Michael and I threw ourselves whole-heartedly into the Melbourne Writers Festival these past 10 days, attending all sorts of sessions - dress memoirs, life anti-hacks, TV tapings and queer commentaries among them. I was especially drawn to the food-themed events, turning up at four of those alone.
On the first Saturday I listened to American food writer Ruth Reichl. She seemed completely at ease on stage, with a warm, playful and occasionally passionate manner. Reichl was motivated to develop a discerning taste at a very young age, as her mother was an untalented and occasionally dangerous cook. In spite of this setting, she grew to love rather than fear food and went on to strike a deal for her first cookbook at just 21 years of age. She's been writing about food for decades since, working at Gourmet magazine in its heyday of extensive recipe testing and 10 onsite cooks. Seeking anonymity in her restaurant reviewing, Reichl developed an elaborate range of disguises and characters (even impersonating her own mother!) and these ultimately led to her recent foray into fiction. A newcomer to her work, I was as enthralled with Ruth Reichl's life story as any of the more clued-up fangirls in the audience.
Just half an hour later I slipped into a session on Crowdsourced Criticism featuring Lorraine Elliott (aka Not Quite Nigella), Tresna Lee of Yelp, and freelance food writer Dani Valent. The obligatory initial discussion of defamation gave way to some more interesting reflections on the unique opportunities of social media (e.g. conversations that include business owners) and challenges of providing rigorous critique.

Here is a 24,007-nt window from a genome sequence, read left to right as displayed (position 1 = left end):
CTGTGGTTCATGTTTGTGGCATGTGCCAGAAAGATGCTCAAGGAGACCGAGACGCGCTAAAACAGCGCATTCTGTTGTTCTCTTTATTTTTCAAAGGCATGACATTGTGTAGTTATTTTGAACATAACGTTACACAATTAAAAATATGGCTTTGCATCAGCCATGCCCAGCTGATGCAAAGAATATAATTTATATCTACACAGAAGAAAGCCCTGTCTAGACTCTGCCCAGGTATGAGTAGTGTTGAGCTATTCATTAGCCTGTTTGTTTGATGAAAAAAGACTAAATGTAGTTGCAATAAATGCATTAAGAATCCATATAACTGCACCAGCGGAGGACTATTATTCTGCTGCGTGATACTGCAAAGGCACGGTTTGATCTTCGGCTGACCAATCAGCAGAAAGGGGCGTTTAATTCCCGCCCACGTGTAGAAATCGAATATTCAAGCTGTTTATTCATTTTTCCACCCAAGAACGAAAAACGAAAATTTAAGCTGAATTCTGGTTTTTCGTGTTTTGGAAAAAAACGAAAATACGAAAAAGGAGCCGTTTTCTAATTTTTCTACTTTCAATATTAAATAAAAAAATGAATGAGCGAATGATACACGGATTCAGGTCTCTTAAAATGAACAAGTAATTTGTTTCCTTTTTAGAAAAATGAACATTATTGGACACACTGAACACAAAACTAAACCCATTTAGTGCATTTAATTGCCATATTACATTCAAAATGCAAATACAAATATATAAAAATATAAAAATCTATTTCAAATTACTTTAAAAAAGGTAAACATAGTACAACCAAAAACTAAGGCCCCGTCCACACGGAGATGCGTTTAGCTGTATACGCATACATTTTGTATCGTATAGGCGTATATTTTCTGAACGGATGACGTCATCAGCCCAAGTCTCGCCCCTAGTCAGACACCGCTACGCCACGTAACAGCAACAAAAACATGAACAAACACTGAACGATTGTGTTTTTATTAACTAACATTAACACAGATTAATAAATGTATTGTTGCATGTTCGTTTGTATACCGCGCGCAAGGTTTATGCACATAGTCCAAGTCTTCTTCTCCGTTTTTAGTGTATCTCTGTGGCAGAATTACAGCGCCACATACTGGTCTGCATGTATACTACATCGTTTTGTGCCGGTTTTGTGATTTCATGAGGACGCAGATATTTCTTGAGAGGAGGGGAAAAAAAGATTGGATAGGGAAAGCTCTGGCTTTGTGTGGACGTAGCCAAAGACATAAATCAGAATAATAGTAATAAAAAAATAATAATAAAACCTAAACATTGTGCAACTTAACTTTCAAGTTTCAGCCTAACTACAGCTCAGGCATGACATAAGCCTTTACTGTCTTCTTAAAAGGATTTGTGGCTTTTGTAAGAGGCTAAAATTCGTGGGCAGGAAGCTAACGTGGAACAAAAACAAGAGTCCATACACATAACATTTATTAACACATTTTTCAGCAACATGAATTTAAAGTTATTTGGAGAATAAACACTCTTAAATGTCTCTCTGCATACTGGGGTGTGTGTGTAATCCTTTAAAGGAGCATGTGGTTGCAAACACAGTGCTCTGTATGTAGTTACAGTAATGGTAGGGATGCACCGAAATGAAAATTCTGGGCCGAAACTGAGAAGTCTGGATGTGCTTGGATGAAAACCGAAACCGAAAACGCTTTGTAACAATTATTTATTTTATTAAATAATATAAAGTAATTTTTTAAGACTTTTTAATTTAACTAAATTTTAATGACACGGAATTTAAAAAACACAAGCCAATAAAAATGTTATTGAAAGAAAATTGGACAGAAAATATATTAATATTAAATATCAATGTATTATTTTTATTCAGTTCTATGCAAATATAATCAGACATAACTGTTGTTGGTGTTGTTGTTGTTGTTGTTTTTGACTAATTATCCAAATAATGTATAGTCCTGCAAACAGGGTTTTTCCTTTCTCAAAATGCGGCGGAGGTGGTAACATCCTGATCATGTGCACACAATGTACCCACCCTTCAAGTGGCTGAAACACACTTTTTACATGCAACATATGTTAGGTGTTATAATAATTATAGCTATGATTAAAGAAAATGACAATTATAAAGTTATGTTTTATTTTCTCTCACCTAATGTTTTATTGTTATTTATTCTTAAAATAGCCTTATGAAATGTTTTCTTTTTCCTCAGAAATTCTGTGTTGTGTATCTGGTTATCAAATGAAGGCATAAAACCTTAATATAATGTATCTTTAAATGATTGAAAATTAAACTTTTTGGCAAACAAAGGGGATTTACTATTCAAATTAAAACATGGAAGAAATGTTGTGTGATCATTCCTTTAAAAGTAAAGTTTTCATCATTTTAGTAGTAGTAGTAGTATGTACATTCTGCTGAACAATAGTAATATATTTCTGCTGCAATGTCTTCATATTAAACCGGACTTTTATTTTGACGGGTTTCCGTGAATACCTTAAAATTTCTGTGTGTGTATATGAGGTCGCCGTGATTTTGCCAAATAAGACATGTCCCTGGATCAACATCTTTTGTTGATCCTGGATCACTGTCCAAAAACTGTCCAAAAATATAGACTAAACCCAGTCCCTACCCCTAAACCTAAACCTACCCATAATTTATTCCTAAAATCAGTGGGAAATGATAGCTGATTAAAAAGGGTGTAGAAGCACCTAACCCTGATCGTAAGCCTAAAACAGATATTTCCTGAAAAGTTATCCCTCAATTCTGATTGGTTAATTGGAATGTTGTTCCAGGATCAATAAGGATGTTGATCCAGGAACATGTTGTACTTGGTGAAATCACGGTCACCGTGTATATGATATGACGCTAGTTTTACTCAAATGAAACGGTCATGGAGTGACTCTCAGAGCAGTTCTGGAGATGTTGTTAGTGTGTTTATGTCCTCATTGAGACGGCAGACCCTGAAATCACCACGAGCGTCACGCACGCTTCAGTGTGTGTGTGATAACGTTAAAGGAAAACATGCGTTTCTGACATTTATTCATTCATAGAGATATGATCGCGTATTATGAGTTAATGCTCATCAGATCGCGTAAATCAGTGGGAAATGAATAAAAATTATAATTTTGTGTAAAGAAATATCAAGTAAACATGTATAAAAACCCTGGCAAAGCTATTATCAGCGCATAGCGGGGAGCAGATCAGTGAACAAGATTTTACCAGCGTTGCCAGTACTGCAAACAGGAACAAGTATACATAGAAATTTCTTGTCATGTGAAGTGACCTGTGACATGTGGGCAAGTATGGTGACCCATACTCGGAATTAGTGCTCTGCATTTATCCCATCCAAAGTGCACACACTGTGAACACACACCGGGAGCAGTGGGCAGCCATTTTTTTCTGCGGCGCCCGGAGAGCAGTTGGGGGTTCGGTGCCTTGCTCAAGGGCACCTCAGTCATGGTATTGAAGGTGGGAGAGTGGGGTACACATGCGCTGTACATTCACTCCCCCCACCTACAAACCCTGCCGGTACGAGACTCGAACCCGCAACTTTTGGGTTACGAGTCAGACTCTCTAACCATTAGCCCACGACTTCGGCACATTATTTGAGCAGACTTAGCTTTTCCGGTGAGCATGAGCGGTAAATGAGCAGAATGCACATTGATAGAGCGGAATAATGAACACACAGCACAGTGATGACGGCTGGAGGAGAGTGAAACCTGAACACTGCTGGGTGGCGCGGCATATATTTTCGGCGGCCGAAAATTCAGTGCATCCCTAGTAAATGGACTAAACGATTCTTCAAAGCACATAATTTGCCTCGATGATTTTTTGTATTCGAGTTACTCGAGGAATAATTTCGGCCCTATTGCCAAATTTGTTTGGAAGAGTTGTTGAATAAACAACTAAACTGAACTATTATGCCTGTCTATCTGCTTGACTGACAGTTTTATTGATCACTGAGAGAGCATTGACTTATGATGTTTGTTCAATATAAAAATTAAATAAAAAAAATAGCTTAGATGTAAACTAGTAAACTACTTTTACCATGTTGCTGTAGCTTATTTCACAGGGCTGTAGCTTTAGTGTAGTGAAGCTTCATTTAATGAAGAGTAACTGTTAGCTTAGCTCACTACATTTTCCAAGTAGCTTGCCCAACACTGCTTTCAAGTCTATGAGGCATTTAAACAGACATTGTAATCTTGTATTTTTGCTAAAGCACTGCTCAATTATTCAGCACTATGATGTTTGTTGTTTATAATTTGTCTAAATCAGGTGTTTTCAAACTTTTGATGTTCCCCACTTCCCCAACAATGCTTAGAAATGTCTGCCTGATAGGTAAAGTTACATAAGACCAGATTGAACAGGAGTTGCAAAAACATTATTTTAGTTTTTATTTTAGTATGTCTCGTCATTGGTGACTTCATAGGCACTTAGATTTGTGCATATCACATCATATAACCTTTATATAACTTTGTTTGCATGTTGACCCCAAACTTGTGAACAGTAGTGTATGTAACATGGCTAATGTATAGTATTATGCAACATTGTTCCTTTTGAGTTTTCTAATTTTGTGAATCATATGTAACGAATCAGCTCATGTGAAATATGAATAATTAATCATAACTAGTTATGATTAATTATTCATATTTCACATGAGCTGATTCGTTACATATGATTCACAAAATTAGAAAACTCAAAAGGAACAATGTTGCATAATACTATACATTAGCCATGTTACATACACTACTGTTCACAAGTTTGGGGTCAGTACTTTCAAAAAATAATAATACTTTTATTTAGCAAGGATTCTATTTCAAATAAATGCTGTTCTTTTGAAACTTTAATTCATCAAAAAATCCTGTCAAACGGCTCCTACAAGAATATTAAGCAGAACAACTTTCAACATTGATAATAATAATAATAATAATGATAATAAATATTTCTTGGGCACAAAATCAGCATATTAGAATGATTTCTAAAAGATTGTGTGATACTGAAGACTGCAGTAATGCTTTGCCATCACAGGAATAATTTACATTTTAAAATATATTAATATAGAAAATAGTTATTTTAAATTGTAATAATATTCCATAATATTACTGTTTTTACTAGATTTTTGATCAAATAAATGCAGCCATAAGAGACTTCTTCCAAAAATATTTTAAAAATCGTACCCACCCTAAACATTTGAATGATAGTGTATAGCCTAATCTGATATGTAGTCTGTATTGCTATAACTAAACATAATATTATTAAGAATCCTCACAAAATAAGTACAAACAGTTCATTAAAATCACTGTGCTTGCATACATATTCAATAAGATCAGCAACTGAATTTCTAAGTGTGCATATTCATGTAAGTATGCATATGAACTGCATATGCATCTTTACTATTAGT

On Monday night it was my turn to step up, joining a panel on Australian Fine Dining with Ronnie Scott and Andrea Frost (pictured above). Estelle Tang was our friendly and funny moderator, teasing this blog's "fancy schmancy" tag one moment and rightfully schooling us all on fair working wages the next. Ronnie and Andrea were clever co-panelists and I did my best to keep up. While we all agreed that food can be art, I think the session proved that we have as much affection for everyday eating as the posh stuff - Andrea's book really cuts away the pomp around wine culture, and Ronnie confessed to eating Pizza Hut for lunch.
Two nights later I returned to the Duke for a session on Food Ethics. This time Leanne Clancey MCed a panel comprising farmer Tammi Jonas, Sustainable Table's Cassie Duncan and sustainable designer Ewan McEoin. They highlighted the Aussie demand for cheap food; McEoin astutely pointed out that if it's cheap for us to buy, the cost is probably borne elsewhere - by the environment, by the farmed animals and by our fellow humans on the supply chain. The panel also discussed solutions, from long-term overarching structures to everyday actions. Their ideal is to shorten the string of transactions between food grower and food eater and Jonas boldly challenged the audience to make a difference by immediately ceasing to eat chicken from suppliers they don't know personally.
It's been wonderful to hear from some of Victoria's more thoughtful eaters during the festival (plus a couple of out-of-town guests) - credit goes to festival director Lisa Dempster and especially the Thinking & Drinking convenor Yasmeen Richards for seeking out such diverse opinions and styles.
I received free entry into Ruth Reichl's Delicious, Crowdsourced Criticism and a number of other Melbourne Writers Festival events as a participating artist of the festival. I will likely be paid a fee for my contribution to the Australian Fine Dining panel. I paid full-price entry to the Food Ethics panel.